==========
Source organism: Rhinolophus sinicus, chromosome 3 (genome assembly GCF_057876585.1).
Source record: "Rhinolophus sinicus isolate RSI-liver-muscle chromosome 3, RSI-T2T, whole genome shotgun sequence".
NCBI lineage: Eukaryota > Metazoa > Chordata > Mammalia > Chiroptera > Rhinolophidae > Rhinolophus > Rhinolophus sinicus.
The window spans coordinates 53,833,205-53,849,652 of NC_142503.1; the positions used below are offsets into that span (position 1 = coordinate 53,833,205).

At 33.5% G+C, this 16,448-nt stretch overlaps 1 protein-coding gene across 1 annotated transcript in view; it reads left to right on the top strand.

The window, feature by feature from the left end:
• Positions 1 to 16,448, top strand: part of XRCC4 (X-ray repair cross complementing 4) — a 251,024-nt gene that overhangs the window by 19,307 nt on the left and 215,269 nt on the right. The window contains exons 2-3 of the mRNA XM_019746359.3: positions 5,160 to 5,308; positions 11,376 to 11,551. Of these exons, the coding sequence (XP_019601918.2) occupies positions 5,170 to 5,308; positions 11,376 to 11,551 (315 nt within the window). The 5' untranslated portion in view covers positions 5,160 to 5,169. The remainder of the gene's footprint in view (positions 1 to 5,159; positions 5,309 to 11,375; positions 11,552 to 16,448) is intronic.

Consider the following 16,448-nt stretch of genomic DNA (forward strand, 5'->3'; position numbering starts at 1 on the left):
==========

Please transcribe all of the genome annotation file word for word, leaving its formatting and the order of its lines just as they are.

Source organism: Rhinolophus sinicus, chromosome 3 (genome assembly GCF_057876585.1).
Source record: "Rhinolophus sinicus isolate RSI-liver-muscle chromosome 3, RSI-T2T, whole genome shotgun sequence".
NCBI lineage: Eukaryota > Metazoa > Chordata > Mammalia > Chiroptera > Rhinolophidae > Rhinolophus > Rhinolophus sinicus.
The window spans coordinates 53,833,205-53,849,652 of NC_142503.1; the positions used below are offsets into that span (position 1 = coordinate 53,833,205).

At 33.5% G+C, this 16,448-nt stretch overlaps 1 protein-coding gene across 1 annotated transcript in view; it reads left to right on the top strand.

The window, feature by feature from the left end:
• Positions 1 to 16,448, top strand: part of XRCC4 (X-ray repair cross complementing 4) — a 251,024-nt gene that overhangs the window by 19,307 nt on the left and 215,269 nt on the right. The window contains exons 2-3 of the mRNA XM_019746359.3: positions 5,160 to 5,308; positions 11,376 to 11,551. Of these exons, the coding sequence (XP_019601918.2) occupies positions 5,170 to 5,308; positions 11,376 to 11,551 (315 nt within the window). The 5' untranslated portion in view covers positions 5,160 to 5,169. The remainder of the gene's footprint in view (positions 1 to 5,159; positions 5,309 to 11,375; positions 11,552 to 16,448) is intronic.

Consider the following 16,448-nt stretch of genomic DNA (forward strand, 5'->3'; position numbering starts at 1 on the left):